California has experienced many wildfires in the past, but few, if any, have been as deadly as the recent Camp Fire. The future regarding this disastrous event is uncertain. The devastating wildfire burned for over two weeks, killed more than 85 people, and burdened thousands of lives. It will be remembered for many years to come.
On November 8, 2018, in the Sierra Nevada foothills, high temperatures and strong winds formed the deadliest wildfire in California history. The fire spread at a rapid pace, eventually obliterating 153,000 acres of land north of Sacramento.
Tens of thousands of local residents became homeless following this wildfire. The parking lots of local businesses were forced to become temporary homes for those trying to escape the deadly flames. Housing and real estate in California have always been a competitive business. However, following the fire, both have gotten out of hand. Housing sales in places not badly affected by the fire, such as Sacramento, have increased nearly 86 percent since the disaster. This is causing a shortage of available housing for residents who are willing and able to pay for it. The number of homes on the market in badly affected areas has gone down almost 23 percent. Many residents have no other choice than to leave the state and relocate.
Over the past 40 years, the length of the wildfire season has gone up by over 20 percent. Wildfires are becoming bigger and costlier each year. California’s most recent wildfire, Camp Fire, caused nearly $13 billion in damage. Consequently, this wildfire, along with others, has recently become the focus of a major debate about climate change. Though the majority of evidence points toward the Camp Fire being caused by harsh weather, President Donald Trump argues the fire was able to grow so greatly in severity due to poor forest management. He continues to threaten the removal of federal funding from the state of California. It’s easy to think that stronger management of the forests and closer monitoring of littering can help mitigate these fires, but many suspect a stronger force at work.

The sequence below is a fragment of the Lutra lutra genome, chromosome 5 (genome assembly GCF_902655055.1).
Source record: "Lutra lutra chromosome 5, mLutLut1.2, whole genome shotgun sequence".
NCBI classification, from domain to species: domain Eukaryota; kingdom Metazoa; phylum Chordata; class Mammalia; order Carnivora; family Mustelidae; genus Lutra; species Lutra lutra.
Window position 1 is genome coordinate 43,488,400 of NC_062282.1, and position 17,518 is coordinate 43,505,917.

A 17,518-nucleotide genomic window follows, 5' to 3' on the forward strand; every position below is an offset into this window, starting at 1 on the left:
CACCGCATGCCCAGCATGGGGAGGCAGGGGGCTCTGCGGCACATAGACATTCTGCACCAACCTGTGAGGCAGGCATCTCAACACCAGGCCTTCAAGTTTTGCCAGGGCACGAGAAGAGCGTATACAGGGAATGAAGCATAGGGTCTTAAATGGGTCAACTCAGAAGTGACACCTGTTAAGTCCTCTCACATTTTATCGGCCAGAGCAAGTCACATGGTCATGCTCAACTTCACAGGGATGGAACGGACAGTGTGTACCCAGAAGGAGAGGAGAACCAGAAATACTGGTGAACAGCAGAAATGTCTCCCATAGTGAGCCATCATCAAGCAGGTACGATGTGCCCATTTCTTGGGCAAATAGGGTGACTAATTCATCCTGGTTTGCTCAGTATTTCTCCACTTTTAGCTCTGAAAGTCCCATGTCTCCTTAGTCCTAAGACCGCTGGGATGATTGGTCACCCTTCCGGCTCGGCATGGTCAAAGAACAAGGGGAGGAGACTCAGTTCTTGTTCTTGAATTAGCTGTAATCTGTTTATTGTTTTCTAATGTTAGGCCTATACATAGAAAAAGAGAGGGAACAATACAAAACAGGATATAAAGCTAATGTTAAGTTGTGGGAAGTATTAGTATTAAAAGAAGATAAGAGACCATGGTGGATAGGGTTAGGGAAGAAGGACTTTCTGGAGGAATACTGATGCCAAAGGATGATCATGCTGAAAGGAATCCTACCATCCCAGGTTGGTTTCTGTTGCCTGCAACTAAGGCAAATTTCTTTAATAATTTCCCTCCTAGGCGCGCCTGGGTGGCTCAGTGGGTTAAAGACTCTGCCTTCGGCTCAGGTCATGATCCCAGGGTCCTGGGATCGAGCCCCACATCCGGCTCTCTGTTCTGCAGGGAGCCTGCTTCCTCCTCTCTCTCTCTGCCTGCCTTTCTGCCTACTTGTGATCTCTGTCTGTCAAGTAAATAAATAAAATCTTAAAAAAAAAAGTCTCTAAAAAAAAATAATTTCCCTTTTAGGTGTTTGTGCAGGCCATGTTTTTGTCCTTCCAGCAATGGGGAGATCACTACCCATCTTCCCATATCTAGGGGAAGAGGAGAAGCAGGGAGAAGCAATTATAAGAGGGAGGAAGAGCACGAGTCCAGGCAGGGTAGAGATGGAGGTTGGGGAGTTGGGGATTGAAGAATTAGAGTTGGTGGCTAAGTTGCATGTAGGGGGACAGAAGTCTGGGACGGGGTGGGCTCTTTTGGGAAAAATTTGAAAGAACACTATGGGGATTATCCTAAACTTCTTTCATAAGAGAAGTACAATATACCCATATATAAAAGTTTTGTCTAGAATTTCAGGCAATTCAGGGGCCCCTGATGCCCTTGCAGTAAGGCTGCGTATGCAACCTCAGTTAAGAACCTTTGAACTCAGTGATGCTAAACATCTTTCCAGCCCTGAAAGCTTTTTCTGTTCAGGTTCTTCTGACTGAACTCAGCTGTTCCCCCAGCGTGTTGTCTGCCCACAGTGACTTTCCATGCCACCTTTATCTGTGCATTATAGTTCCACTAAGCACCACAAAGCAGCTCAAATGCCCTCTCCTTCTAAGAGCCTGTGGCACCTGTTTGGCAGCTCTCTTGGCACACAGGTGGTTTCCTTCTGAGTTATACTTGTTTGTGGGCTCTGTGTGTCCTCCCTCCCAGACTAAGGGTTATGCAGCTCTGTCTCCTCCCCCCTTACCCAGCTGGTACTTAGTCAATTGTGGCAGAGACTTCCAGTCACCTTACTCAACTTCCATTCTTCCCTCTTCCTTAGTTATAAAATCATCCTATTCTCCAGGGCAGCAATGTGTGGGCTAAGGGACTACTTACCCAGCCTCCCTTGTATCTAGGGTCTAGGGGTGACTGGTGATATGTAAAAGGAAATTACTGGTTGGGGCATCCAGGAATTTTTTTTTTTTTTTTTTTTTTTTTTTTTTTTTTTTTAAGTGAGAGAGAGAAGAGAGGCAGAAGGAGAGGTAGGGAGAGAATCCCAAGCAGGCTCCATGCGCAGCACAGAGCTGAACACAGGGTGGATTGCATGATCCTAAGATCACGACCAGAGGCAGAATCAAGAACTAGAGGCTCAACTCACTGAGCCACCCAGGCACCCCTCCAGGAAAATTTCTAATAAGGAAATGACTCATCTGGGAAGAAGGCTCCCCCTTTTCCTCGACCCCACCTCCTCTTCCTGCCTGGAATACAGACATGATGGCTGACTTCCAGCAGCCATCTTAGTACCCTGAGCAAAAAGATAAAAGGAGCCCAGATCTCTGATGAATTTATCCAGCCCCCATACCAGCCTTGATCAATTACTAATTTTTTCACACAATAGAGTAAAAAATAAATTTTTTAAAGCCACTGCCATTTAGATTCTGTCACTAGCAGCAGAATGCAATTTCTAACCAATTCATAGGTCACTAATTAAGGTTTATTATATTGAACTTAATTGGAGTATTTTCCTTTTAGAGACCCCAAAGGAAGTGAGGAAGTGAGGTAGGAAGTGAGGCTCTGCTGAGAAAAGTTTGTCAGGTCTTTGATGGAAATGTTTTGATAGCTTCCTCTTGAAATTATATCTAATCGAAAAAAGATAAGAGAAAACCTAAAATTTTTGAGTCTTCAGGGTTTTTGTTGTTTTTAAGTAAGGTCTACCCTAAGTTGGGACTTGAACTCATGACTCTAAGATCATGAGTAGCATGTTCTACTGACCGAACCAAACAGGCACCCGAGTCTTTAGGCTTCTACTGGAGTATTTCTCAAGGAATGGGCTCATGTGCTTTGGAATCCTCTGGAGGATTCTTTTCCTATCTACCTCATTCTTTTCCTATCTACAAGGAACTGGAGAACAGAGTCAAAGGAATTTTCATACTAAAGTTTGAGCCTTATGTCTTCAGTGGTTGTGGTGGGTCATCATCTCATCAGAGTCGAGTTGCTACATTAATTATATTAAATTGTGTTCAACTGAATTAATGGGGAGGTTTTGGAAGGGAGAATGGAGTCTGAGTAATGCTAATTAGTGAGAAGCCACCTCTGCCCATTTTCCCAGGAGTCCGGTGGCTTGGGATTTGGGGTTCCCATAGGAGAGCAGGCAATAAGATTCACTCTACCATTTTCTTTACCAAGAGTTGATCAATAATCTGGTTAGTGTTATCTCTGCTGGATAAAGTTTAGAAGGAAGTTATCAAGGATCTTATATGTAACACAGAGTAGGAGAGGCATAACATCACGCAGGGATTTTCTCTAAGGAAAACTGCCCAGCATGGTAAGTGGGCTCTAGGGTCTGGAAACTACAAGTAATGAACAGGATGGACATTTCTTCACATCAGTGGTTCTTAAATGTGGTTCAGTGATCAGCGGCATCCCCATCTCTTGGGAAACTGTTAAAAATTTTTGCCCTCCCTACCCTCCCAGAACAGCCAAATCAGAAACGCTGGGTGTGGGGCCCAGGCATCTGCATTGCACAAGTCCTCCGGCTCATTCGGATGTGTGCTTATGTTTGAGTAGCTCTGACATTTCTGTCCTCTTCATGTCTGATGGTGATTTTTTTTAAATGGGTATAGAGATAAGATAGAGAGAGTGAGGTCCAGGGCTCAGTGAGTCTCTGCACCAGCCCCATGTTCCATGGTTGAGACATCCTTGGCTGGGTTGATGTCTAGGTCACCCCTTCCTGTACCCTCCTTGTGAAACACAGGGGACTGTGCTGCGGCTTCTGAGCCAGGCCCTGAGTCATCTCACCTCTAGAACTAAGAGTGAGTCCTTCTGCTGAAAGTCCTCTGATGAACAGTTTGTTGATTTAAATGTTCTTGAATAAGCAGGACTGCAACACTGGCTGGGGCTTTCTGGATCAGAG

Climate change is thought to have increased the severity of many other recent natural disasters such as hurricanes Michael and Florence. The deadliest wildfire in California history is no exception. Many people are connecting the Camp Fire with climate change due to the significant rise in temperatures this year. The bizarre weather, mixed with hotter than average climate, combined to cause this cataclysmic event.
Wildfires are a serious issue. They not only destroy lives, but they also carry a heavy cost. Improved forest management may be a partial solution to a much bigger problem, but something needs to change regarding the way the Earth is cared for. Climate change is a huge issue as of late, and this wildfire is just one indicator that something is seriously wrong.
[Sources: marketwatch.com; washingtonpost.com; forbes.com; chicoer.com]